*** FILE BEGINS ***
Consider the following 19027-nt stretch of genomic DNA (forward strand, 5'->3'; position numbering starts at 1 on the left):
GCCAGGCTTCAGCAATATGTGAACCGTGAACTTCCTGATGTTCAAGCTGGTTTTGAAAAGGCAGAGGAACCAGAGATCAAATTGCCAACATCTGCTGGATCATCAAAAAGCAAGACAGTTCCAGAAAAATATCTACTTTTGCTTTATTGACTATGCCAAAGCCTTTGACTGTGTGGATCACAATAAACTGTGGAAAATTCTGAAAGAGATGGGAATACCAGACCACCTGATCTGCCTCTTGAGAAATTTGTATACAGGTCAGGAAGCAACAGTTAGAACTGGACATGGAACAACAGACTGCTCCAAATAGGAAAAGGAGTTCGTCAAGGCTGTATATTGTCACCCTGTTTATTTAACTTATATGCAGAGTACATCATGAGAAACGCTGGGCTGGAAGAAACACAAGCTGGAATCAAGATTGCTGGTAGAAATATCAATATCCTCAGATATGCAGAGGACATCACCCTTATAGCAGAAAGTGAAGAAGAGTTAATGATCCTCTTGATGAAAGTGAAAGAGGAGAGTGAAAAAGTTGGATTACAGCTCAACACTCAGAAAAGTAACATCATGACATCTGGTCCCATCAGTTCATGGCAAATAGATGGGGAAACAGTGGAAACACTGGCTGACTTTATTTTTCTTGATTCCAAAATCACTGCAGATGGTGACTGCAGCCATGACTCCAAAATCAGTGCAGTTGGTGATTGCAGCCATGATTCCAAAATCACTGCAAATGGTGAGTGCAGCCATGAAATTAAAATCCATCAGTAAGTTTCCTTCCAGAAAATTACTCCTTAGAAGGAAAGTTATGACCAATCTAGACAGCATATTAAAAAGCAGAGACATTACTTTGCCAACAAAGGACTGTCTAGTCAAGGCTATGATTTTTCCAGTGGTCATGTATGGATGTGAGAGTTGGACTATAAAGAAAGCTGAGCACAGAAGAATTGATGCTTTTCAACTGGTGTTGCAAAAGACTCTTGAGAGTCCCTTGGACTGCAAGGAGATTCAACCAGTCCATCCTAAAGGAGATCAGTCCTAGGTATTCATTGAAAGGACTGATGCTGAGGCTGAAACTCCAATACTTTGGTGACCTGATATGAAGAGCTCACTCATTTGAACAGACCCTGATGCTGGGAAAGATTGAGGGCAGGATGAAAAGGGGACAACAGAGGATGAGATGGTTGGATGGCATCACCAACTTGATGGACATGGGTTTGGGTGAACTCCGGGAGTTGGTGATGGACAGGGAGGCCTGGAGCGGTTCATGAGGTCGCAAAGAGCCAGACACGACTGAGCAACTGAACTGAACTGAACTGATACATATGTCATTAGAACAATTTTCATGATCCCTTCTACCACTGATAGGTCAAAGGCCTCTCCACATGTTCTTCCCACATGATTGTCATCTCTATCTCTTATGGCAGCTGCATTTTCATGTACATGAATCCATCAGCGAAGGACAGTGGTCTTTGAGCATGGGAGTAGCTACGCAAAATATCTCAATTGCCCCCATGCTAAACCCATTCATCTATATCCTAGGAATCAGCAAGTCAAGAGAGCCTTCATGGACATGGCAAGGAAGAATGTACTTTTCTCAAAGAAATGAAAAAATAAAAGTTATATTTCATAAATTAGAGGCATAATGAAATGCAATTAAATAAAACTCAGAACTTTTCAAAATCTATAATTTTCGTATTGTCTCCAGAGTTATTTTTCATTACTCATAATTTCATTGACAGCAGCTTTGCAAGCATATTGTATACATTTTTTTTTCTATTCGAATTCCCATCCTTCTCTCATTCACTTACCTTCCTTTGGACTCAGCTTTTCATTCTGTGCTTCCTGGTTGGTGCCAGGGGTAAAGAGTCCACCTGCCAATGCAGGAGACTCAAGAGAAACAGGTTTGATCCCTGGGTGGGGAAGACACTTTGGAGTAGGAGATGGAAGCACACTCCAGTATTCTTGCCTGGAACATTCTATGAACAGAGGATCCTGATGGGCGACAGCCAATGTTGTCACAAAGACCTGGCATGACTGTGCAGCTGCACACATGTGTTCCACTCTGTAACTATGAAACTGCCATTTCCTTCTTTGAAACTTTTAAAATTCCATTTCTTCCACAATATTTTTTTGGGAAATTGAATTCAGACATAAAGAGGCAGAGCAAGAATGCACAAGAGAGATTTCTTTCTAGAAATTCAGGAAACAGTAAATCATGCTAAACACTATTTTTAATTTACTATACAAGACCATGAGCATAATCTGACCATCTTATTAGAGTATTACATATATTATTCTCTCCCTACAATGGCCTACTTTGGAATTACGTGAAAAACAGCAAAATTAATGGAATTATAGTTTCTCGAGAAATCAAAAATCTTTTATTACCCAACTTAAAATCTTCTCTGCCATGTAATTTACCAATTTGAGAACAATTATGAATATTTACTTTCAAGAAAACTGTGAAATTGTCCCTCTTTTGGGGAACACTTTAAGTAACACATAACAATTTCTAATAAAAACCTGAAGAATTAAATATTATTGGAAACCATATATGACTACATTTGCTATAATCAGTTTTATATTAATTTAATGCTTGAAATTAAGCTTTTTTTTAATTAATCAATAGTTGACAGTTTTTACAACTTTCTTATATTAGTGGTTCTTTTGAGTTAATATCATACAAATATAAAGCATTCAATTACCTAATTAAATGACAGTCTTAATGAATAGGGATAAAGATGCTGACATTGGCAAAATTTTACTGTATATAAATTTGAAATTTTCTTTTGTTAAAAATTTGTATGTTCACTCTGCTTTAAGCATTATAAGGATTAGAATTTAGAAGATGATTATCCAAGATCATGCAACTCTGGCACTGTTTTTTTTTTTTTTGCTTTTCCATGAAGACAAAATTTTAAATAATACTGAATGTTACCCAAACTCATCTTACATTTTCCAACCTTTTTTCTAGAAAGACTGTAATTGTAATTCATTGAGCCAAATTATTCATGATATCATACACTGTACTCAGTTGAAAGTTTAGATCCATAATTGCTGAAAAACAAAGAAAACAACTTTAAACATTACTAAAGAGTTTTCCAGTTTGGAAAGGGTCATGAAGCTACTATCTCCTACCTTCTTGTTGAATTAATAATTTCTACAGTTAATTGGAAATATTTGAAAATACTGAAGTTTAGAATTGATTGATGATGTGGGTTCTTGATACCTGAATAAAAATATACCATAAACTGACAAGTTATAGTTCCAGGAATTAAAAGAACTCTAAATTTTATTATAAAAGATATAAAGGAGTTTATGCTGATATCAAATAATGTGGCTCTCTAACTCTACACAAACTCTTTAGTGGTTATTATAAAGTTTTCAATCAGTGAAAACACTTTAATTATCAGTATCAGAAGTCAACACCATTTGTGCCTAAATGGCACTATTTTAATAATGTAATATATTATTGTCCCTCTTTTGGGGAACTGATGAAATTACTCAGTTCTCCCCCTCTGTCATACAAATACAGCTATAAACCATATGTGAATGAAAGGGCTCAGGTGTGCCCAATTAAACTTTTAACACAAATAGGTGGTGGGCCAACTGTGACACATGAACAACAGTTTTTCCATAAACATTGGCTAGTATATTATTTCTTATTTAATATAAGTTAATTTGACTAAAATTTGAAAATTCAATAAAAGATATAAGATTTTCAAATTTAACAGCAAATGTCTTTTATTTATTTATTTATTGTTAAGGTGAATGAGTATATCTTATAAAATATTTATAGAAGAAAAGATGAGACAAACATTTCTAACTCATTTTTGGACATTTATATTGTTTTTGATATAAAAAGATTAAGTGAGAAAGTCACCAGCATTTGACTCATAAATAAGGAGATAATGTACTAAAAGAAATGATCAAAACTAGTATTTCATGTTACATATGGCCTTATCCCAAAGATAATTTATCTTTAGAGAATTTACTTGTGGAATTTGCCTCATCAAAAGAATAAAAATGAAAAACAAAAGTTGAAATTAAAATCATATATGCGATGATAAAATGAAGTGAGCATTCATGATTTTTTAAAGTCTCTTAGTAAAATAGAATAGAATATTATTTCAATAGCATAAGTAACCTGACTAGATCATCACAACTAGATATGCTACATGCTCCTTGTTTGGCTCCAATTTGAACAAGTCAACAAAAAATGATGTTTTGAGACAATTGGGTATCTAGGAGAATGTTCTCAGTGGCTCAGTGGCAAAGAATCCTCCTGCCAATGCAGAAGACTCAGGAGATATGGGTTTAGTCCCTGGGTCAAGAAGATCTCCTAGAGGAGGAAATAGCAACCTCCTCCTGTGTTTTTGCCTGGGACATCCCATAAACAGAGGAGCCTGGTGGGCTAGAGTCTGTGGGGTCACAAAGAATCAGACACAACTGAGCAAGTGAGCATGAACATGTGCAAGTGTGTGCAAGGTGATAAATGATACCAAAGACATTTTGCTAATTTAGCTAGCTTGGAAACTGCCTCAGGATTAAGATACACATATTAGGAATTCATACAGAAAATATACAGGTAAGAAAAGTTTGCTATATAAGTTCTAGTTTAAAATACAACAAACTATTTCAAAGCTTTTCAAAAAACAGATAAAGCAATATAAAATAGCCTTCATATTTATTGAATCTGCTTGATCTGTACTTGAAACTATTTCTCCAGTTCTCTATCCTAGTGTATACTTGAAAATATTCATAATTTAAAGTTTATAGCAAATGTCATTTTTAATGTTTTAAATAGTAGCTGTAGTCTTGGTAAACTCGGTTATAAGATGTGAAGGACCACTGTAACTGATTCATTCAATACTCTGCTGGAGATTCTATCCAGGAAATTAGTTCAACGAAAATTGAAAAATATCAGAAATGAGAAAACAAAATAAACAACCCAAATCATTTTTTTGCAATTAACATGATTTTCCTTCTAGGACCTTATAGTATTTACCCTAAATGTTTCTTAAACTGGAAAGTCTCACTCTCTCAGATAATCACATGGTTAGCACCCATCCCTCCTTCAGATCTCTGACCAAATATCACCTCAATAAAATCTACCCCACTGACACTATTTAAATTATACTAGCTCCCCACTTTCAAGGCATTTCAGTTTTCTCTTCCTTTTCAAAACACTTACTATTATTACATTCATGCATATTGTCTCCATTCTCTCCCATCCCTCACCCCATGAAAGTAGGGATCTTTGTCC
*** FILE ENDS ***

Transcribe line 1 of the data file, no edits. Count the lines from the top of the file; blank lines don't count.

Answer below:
Consider the following 19027-nt stretch of genomic DNA (forward strand, 5'->3'; position numbering starts at 1 on the left):